Residents of eastern Ukraine were met Saturday by the sound of air raid sirens. The region’s governor is warning civilians to evacuate immediately as Russia increases shelling in the area. Governor Serhiy Gaidai told a public television station that Russia is “amassing an offensive” on the one-third of the population that remains in Ukraine’s Luhansk region.
Military analysts say Russian President Vladimir Putin is redirecting the invasion to eastern Ukraine, after the military met stiff resistance and withdrew from areas around Kyiv in the north and west. The British Defense Ministry expects increased shelling to continue in the south and east as Russia attempts to create a route between Crimea and the Donbas region. Russia annexed the Crimean Peninsula in 2014.
Ukrainian President Volodymyr Zelenskyy warned Saturday in his nightly address that Russian aggression is “not intended to be limited to Ukraine alone. To the destruction of our freedom and our lives alone.” The president cautioned, “The whole European project is a target for Russia.”
In an interview scheduled to air on U.S. television Sunday on the CBS program 60 Minutes, Zelenskyy said, “We are defending the right to live. I never thought this right was so costly.”
Zelenskyy said in the interview that Ukraine has imprisoned Russian pilots who had maps with civilian targets designated for bombing.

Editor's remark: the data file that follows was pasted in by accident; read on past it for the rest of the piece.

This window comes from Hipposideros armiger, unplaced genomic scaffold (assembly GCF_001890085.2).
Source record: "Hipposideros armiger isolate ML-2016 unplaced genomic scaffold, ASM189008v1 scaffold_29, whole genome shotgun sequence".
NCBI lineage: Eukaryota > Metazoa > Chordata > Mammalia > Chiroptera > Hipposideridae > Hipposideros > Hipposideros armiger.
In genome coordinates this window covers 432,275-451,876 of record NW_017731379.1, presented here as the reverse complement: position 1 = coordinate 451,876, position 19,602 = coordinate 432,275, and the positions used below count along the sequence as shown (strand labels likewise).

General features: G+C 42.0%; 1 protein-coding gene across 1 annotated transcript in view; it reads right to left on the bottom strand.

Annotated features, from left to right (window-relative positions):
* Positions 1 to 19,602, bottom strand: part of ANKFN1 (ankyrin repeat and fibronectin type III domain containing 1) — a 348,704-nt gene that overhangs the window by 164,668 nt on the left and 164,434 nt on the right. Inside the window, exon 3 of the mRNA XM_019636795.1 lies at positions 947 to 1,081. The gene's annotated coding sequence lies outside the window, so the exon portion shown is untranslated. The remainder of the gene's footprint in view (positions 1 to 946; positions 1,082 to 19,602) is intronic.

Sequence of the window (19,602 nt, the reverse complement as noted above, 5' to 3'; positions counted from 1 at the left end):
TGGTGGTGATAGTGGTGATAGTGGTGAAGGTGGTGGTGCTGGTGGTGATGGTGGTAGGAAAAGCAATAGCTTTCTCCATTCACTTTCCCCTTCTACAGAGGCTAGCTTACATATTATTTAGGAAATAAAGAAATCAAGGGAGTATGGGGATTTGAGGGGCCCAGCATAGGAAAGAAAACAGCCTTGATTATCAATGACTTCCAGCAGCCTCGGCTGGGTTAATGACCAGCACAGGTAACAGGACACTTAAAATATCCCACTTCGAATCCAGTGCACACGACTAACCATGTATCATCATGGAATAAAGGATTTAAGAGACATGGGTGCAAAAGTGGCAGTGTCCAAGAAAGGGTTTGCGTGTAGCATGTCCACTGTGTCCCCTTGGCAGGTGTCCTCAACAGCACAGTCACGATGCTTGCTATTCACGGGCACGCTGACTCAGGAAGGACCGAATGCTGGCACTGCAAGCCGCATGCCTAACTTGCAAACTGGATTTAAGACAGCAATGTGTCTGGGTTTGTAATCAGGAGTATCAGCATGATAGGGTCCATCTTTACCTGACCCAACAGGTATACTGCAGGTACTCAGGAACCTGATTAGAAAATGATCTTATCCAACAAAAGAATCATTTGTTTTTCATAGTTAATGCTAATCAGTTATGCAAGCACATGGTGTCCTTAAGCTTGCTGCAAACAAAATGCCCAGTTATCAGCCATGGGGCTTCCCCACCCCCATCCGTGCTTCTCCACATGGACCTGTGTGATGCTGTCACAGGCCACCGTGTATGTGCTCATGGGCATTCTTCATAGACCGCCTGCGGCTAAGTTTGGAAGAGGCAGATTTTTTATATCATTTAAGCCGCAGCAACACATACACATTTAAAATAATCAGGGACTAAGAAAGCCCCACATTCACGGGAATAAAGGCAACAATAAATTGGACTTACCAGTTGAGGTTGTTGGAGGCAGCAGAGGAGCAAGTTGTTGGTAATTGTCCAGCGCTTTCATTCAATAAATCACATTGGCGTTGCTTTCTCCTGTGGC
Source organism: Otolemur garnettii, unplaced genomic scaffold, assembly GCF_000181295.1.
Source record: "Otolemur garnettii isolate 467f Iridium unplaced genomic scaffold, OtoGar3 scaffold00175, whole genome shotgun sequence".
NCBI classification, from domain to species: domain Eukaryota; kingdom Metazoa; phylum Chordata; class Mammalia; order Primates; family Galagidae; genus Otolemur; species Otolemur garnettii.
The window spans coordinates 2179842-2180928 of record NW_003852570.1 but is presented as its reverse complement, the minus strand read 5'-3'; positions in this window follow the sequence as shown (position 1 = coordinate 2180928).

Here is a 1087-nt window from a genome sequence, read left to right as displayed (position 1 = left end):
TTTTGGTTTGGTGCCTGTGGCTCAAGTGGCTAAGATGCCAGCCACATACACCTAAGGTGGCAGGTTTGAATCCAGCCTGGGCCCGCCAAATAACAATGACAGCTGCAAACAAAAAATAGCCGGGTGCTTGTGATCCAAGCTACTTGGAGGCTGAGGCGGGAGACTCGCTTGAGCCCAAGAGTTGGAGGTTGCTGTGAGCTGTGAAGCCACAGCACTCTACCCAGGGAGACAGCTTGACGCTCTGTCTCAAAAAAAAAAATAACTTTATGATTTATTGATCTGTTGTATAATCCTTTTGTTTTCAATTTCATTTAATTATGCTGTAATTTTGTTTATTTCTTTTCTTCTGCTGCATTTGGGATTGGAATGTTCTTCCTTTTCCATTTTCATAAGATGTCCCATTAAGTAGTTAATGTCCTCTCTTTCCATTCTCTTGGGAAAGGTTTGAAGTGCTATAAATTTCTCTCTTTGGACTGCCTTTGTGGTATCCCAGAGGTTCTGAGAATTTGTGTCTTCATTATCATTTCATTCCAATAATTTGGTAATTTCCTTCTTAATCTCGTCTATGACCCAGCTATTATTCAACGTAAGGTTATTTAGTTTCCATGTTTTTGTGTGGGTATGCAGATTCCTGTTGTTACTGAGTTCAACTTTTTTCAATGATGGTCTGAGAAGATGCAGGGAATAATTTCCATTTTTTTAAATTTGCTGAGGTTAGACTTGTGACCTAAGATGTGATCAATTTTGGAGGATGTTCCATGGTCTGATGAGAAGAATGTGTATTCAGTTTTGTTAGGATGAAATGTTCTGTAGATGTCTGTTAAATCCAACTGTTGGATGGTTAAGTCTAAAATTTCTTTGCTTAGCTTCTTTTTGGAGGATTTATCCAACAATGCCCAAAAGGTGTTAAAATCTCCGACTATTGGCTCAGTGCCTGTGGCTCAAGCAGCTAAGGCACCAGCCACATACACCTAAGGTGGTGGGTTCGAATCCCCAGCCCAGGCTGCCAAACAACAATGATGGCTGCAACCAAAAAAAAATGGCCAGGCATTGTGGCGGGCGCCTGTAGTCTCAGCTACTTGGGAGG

Accusations of war crimes committed by Russia were made by European Commission President Ursula von der Leyen, who spoke Saturday after seeing the devastation in Bucha, a town near Kyiv.
Mass graves of civilians were unearthed in Bucha after Russian forces left the area. Von der Leyen said, “If this is not a war crime, what is a war crime, but I am a medical doctor by training and lawyers have to investigate carefully.”
Russian officials have called the Bucha killings a “monstrous forgery.”
VOA in Bucha: makeshift graves in home gardens
VOA’s Heather Murdock is in Bucha, where she took video of new graves in the gardens and the backyards of houses and of the blood still in the streets. Neighbors told her of people dying at the hands of Russian soldiers as they were fleeing the town. Russian soldiers left the city a week ago, and the deaths are just now being discovered as journalists enter the region.
The Russian invasion has forced more than 10 million people from their homes in Ukraine or from the country and has killed and maimed thousands.
In an interview Saturday with The Associated Press, Zelenskyy seemed frustrated when asked whether his country had received enough weapons and other equipment from the West.
“Not yet,” he said, switching to English for emphasis. “Of course, it’s not enough.”
British PM visits Kyiv, bringing more aid
British Prime Minister Boris Johnson met Saturday in Kyiv with Zelenskyy, as first seen in a tweet by the British Embassy in Ukraine.
After Friday’s attack on the Kramatorsk railway station, Britain announced additional financial and military aid for Ukraine, to include anti-aircraft and anti-tank missiles and nearly $130 million worth of high-tech equipment. Johnson called the shelling of the station “unconscionable” and said it is “a war crime indiscriminately to attack civilians.”
The city’s mayor estimated there were 4,000 women, children, and elderly inside the station trying to evacuate the vulnerable region when it was struck.
Before Johnson’s visit, Austrian Chancellor Karl Nehammer also met face-to-face with Zelenskyy Saturday and promised more EU sanctions against Russia.
“As long as people are dying,” Nehammer said, “every sanction is still insufficient."
Nehammer also pledged to send Austrian Embassy staff back to Kyiv, now that Russian forces have retreated.
VOA’s Heather Murdock in Bucha, Ukraine, contributed to this report.